Some of the stories of how we record parts of our Vagabonding journey in pictures.
Every picture tells a tale I have heard it said. In this blog I’ve picked a few pictures than mean something and added their background and story. This is not a catalogue of the most meaningful pictures or the best pictures, just some pictures we have with a story attached.
As we traverse this vast and spectacular land I often look out the window of the car while we are driving and see something amazing. I think about stopping to take a picture of this amazing thing we just saw but if I did that every time we’d only get 10 kilometres a day. As we drive past the amazing thing I recall the introduction to “Sahara”, a photography book by Basil Pao. Basil was the photographer on all Michael Palin’s televised journeys. The intro went along the lines of this, “while we are travelling every turn we take I see a perfect scene, a scene that I’d love to stop and set up my camera and capture. However the crew just keep on driving and I miss the picture and eventually I realise that me, taking that picture, is not the purpose of this journey.” So we drive on and commit another amazing scene to memory.
One of fun things I like to do as we travel is taking pictures, another is writing about our travels. These interests also help keep a record of where we have been and what we have done. Almost like keeping a journal.
As I write this bit we’ve been travelling 604 days. I carry a camera almost everywhere as we travel. I take a lot of pictures of our travels, Jenni takes pictures too, and in many different scenarios and circumstances.
I’ve come to understand Travel Photography isn’t one particular type of photography genre. It’s every type. Documentary, Candid, Street, Landscape, Sports, Concert, Portrait, Low Light, Astro Photography, Macro, it’s all of these and more. Maybe not wedding photography but who knows, it may happen.
We do not carry specialist photographic kit. I have a small entry level Olympus mirrorless camera with a cheap travel zoom lens and one other good lens I use for low light and concerts. Jenni and I have camera’s on our phones. Many of the shots in the blogs are from the phones.
What’s the Point?
Almost every great picture I see in magazines and on the internet has been meticulously planned, executed and manipulated. Sunrise pictures taken at the precise moment after waiting for 3 hours with a camera replete with graduated filters and using focus stacking techniques and 2 hours in Photoshop to make it look amazing. It took me a while to realise I cannot take these types of pictures on our travels but I can learn from them, I can make the best of what I can see with whatever camera I have with me at the time and take as good a picture as I can by using a little care and technique. I like to learn new skills, this trip is another opportunity do do that with photography.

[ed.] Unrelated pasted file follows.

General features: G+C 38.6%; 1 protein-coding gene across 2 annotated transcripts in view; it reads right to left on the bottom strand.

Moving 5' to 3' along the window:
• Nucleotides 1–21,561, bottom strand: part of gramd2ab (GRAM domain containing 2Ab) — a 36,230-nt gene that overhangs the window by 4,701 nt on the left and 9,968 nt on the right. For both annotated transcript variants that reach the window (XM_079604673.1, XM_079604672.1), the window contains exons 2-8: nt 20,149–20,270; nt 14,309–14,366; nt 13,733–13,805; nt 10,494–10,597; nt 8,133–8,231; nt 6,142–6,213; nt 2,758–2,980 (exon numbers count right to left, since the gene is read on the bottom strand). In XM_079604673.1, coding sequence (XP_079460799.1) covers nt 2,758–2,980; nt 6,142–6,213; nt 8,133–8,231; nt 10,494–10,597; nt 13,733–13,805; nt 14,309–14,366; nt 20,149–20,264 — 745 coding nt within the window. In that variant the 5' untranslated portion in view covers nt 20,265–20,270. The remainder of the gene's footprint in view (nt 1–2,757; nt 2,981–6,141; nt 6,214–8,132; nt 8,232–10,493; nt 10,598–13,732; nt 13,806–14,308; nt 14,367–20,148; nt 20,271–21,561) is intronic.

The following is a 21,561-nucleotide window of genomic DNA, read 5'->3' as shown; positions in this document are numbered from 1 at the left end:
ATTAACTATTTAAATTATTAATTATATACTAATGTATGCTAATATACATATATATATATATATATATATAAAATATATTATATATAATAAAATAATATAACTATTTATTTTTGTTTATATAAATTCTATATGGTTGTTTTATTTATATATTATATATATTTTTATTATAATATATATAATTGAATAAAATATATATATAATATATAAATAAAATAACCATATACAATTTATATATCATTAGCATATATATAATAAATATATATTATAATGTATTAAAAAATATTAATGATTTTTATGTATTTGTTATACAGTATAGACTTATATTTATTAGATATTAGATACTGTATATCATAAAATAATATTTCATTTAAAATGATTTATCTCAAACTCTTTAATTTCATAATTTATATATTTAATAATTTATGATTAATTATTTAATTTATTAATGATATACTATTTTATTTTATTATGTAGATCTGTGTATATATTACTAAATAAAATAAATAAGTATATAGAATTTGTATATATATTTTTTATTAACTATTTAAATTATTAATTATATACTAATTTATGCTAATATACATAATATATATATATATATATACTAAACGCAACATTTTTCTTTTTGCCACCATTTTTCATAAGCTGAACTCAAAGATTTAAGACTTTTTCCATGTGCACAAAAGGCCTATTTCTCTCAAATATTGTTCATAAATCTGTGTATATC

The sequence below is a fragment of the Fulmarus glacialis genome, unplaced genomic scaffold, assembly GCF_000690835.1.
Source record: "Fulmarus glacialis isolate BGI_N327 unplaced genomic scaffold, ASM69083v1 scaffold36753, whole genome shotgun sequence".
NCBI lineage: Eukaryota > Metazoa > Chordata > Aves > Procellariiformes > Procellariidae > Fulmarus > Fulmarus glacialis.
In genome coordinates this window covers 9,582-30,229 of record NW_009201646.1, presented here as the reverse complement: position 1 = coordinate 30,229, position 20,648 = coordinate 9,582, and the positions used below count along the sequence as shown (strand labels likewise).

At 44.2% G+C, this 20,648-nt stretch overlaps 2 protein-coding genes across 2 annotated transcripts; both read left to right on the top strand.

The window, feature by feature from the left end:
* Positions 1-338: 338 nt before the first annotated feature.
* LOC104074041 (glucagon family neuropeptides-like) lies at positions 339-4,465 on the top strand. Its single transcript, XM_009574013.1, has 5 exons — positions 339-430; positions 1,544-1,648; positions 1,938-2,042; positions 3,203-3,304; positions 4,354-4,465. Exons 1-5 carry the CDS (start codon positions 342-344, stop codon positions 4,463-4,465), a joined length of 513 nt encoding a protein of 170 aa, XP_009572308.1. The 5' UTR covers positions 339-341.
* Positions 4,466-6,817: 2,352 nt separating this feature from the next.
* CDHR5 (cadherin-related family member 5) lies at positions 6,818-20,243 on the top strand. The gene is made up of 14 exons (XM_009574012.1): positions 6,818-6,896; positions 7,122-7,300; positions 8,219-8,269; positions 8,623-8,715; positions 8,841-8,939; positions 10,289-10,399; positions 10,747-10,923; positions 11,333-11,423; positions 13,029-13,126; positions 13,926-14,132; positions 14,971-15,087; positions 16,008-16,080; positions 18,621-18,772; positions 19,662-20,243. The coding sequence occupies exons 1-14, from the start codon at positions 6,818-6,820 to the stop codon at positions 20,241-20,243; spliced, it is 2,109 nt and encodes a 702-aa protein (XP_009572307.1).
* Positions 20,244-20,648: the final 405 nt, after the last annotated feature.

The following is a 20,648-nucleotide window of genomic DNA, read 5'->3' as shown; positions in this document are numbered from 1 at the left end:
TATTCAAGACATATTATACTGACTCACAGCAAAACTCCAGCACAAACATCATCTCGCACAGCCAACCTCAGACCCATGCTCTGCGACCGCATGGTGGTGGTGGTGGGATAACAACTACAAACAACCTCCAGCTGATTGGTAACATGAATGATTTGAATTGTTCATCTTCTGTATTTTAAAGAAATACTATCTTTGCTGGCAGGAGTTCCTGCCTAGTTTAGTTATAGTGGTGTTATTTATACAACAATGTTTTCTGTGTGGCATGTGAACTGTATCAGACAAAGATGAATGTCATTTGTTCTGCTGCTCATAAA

When we travel, the purpose of the journey is not taking pictures, it is the journey itself. The picture taking opportunities are when we have time and are secondary. When we stop, when we go for a walk, wherever we happen to be at that time. The times we are out and about it is often not ideal photo taking weather. It is frequently too bright or too dark or raining or full of people or for any number of reasons, not a perfect environment for a perfect shot. But, we take the picture anyway. It’s for us, not for critical photographic analysis. This pic below, snapped out of the window means more to me than the technically better shots. Because it has a personal significance, its not just a picture.
So that’s the point. Do as good a job as you can, at the time you are present, with whatever camera you have with you at the time. They won’t always be amazing, they do not need to be, but they will be memories, and that’s the point of them.
Some pictures are technically quite difficult, well, for me that is. But the ones I found challenging that I like the most usually look like snaps taken on a phone. Like this one below. Sun low on the right, this side of the stone in deep shadow. Looks like phone pic probably. But again, don’t care. I remember the challenge and it came out ok.
What’s in my kit bag?
The camera I carry round the most is my entry level Olympus OM-D EM10 Mkii camera with a travel lens 14-150mm. I take 90% of my daytime pics with this set up and most of the blog pics.
I also have a 17mm f1.8 for astrophotography and a 14-42mm f2.8 for general walking around and landscapes but mostly for concerts as it’s great in low light. It really helped me nail this picture at Panama Festival last year.
I still carry my original big bulky travel camera set up the Nikon D7200 and it’s travel lens which is a 15-300mm. Bloody great camera. Should really trade it in but I love using it too much. Having said that it only comes out of the bag very rarely.
When I go through my pictures I find it hard to tell which one comes from which camera. Some I can tell because the Nikon has a dead pixel I can spot buts that all the difference I can see
I have a Manfrotto Tripod and a Gorillapod gadget tripod that clamps around anything for selfies etc. I rarely use them except for the astro.
As I said the Olympus and travel lens takes all all the standard pics I need. Not sure of the cost, probably $750 Australian dollars new for both. That’s about £400 Brexit currency or $500 US dollars